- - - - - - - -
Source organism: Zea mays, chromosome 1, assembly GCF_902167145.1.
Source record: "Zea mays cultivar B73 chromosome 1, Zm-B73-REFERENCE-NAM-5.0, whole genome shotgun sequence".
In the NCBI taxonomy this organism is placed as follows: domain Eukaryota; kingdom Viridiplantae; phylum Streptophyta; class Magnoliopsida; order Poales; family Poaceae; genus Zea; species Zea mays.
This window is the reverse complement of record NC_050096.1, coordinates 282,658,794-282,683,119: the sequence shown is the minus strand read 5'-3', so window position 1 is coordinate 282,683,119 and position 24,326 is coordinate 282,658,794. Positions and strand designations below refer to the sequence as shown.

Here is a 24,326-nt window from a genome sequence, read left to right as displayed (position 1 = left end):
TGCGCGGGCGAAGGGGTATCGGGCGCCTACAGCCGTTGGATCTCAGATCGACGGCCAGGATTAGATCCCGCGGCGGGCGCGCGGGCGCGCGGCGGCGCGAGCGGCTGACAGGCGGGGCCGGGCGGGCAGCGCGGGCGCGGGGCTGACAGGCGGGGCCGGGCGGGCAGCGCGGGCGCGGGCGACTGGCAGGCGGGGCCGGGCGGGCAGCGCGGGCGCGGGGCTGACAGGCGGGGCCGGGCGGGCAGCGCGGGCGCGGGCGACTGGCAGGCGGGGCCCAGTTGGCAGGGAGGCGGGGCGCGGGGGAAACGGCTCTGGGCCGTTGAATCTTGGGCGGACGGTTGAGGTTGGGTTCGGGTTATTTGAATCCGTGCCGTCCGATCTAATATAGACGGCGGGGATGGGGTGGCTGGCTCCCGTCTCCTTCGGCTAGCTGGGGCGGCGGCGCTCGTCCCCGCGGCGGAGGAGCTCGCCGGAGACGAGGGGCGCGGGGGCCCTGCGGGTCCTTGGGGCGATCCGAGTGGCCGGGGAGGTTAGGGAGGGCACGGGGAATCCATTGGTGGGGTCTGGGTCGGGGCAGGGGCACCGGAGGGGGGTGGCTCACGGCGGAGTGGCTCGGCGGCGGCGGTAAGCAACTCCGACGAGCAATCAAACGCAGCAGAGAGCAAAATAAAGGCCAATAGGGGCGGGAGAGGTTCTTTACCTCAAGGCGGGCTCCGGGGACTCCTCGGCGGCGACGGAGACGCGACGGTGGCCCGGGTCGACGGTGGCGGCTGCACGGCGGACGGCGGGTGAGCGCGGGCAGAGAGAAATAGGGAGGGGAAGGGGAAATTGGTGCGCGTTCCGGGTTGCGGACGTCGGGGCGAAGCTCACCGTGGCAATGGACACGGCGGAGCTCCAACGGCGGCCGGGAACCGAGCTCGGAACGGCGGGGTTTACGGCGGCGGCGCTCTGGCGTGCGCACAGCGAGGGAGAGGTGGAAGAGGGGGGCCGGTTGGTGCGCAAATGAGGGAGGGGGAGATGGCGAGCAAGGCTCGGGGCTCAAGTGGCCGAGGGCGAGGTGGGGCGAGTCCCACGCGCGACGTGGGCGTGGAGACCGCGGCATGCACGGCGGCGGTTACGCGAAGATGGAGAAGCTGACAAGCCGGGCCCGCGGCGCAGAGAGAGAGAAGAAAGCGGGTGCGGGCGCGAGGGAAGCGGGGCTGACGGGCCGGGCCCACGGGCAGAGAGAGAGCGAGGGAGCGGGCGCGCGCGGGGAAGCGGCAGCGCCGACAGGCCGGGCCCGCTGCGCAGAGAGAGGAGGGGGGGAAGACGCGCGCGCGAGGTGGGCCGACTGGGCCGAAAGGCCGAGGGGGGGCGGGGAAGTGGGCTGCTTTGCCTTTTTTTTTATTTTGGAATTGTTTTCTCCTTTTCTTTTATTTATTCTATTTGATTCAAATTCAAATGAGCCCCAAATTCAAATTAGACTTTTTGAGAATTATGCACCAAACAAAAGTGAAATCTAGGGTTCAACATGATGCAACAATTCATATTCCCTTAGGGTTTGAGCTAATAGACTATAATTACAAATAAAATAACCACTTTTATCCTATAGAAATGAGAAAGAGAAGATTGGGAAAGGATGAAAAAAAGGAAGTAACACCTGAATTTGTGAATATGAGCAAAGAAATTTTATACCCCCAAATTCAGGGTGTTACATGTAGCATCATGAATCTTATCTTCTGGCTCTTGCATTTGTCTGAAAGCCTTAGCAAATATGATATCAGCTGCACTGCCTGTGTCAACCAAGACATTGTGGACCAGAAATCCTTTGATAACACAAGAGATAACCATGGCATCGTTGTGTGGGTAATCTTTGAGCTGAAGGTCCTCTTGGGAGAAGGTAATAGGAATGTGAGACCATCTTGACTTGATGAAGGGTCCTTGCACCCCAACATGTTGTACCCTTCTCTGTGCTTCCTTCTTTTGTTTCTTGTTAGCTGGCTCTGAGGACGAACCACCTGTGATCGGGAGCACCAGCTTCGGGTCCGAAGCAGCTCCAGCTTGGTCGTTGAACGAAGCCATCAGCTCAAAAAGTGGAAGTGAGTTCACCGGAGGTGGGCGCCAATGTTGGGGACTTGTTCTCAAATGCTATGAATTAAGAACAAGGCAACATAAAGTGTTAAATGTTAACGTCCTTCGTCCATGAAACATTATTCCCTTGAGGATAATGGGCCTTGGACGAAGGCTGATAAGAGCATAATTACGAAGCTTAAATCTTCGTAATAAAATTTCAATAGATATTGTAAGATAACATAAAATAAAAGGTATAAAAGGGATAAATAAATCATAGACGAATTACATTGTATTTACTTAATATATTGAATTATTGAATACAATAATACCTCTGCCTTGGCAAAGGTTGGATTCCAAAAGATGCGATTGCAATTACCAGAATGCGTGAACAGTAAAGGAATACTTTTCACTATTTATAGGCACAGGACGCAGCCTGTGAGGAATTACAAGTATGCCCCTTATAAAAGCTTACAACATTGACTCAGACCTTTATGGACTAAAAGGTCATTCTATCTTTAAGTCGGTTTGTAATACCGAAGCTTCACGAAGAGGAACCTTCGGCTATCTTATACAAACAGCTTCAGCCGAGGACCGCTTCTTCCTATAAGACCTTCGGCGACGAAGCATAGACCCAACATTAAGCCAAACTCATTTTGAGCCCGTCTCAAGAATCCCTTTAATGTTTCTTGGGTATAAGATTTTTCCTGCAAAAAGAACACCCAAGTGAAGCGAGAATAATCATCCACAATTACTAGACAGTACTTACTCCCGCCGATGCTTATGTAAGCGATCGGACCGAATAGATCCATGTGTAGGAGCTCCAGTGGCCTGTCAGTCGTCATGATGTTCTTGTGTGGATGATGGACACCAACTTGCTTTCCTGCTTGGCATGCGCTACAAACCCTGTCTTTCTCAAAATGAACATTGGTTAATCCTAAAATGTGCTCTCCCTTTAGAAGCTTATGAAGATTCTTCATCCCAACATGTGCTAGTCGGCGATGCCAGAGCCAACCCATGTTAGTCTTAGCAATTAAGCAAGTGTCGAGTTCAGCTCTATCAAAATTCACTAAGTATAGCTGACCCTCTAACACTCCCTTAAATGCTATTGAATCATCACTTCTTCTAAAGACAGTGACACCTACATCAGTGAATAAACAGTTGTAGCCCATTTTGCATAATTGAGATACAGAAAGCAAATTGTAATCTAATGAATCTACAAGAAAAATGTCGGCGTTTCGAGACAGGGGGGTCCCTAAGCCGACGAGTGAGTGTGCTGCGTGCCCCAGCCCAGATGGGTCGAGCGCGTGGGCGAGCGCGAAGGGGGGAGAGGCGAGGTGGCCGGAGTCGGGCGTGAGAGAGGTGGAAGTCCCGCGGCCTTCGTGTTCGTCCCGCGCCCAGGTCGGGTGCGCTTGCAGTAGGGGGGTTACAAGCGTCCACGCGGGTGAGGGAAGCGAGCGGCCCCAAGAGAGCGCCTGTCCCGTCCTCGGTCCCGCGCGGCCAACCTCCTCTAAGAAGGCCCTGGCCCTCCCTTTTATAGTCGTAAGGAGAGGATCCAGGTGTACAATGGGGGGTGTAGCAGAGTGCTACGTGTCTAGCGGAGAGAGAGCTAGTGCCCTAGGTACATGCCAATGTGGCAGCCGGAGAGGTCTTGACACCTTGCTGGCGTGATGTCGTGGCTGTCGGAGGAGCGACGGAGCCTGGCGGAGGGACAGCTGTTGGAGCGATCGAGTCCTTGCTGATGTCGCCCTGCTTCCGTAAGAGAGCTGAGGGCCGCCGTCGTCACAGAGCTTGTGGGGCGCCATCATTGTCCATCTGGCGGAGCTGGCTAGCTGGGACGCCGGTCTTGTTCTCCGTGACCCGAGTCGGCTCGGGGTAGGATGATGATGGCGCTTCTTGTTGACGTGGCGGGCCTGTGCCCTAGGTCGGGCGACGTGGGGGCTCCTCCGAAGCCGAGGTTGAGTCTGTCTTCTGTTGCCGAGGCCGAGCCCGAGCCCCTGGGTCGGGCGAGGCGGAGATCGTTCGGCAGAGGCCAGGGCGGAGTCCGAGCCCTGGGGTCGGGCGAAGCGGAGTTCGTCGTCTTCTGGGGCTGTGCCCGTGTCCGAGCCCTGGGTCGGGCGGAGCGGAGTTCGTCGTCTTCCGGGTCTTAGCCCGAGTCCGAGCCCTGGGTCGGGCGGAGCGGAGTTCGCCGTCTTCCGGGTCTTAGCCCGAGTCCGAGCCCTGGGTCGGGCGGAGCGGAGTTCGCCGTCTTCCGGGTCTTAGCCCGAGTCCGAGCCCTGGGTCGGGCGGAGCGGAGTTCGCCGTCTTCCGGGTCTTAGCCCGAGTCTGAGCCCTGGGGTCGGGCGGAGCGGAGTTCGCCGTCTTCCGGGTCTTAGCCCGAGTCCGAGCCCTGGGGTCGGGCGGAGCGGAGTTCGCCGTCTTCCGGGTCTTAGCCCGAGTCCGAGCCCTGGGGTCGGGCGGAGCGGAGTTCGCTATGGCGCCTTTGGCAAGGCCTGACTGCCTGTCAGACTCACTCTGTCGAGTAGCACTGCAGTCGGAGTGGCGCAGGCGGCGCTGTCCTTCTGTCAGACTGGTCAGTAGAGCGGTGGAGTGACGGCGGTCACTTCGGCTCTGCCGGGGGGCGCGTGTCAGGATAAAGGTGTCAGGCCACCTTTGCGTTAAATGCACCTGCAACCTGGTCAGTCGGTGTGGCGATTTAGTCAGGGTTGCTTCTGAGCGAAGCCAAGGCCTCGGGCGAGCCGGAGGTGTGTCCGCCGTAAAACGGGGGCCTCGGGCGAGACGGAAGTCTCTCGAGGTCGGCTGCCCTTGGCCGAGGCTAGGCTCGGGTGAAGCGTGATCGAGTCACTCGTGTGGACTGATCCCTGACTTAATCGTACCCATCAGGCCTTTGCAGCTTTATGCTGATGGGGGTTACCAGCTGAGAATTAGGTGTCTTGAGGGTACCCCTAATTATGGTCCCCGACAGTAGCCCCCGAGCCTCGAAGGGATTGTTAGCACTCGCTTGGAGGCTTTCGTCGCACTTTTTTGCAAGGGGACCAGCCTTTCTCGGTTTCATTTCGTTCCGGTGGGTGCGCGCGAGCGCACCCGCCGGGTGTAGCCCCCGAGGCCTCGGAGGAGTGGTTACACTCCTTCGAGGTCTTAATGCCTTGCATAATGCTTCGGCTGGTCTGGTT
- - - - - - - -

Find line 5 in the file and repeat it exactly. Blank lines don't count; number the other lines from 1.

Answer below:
Here is a 24,326-nt window from a genome sequence, read left to right as displayed (position 1 = left end):